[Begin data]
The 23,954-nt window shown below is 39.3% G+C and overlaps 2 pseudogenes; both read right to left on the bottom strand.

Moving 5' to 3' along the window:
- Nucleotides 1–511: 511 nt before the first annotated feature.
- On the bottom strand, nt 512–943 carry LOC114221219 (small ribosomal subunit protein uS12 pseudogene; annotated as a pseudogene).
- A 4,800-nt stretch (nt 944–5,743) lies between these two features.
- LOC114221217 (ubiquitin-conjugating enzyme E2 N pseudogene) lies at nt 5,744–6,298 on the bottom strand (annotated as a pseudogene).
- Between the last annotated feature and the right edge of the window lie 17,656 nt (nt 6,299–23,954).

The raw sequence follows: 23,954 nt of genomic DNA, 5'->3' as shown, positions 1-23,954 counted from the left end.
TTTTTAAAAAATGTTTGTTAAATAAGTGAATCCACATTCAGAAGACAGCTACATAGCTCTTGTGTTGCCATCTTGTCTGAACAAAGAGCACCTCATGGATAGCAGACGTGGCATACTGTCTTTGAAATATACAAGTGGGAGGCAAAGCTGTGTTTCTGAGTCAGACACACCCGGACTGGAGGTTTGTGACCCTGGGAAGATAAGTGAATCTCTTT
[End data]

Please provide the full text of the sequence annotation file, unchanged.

The 23,954-nt window shown below is 39.3% G+C and overlaps 2 pseudogenes; both read right to left on the bottom strand.

Moving 5' to 3' along the window:
- Nucleotides 1–511: 511 nt before the first annotated feature.
- On the bottom strand, nt 512–943 carry LOC114221219 (small ribosomal subunit protein uS12 pseudogene; annotated as a pseudogene).
- A 4,800-nt stretch (nt 944–5,743) lies between these two features.
- LOC114221217 (ubiquitin-conjugating enzyme E2 N pseudogene) lies at nt 5,744–6,298 on the bottom strand (annotated as a pseudogene).
- Between the last annotated feature and the right edge of the window lie 17,656 nt (nt 6,299–23,954).

The raw sequence follows: 23,954 nt of genomic DNA, 5'->3' as shown, positions 1-23,954 counted from the left end.
TTTTTAAAAAATGTTTGTTAAATAAGTGAATCCACATTCAGAAGACAGCTACATAGCTCTTGTGTTGCCATCTTGTCTGAACAAAGAGCACCTCATGGATAGCAGACGTGGCATACTGTCTTTGAAATATACAAGTGGGAGGCAAAGCTGTGTTTCTGAGTCAGACACACCCGGACTGGAGGTTTGTGACCCTGGGAAGATAAGTGAATCTCTTT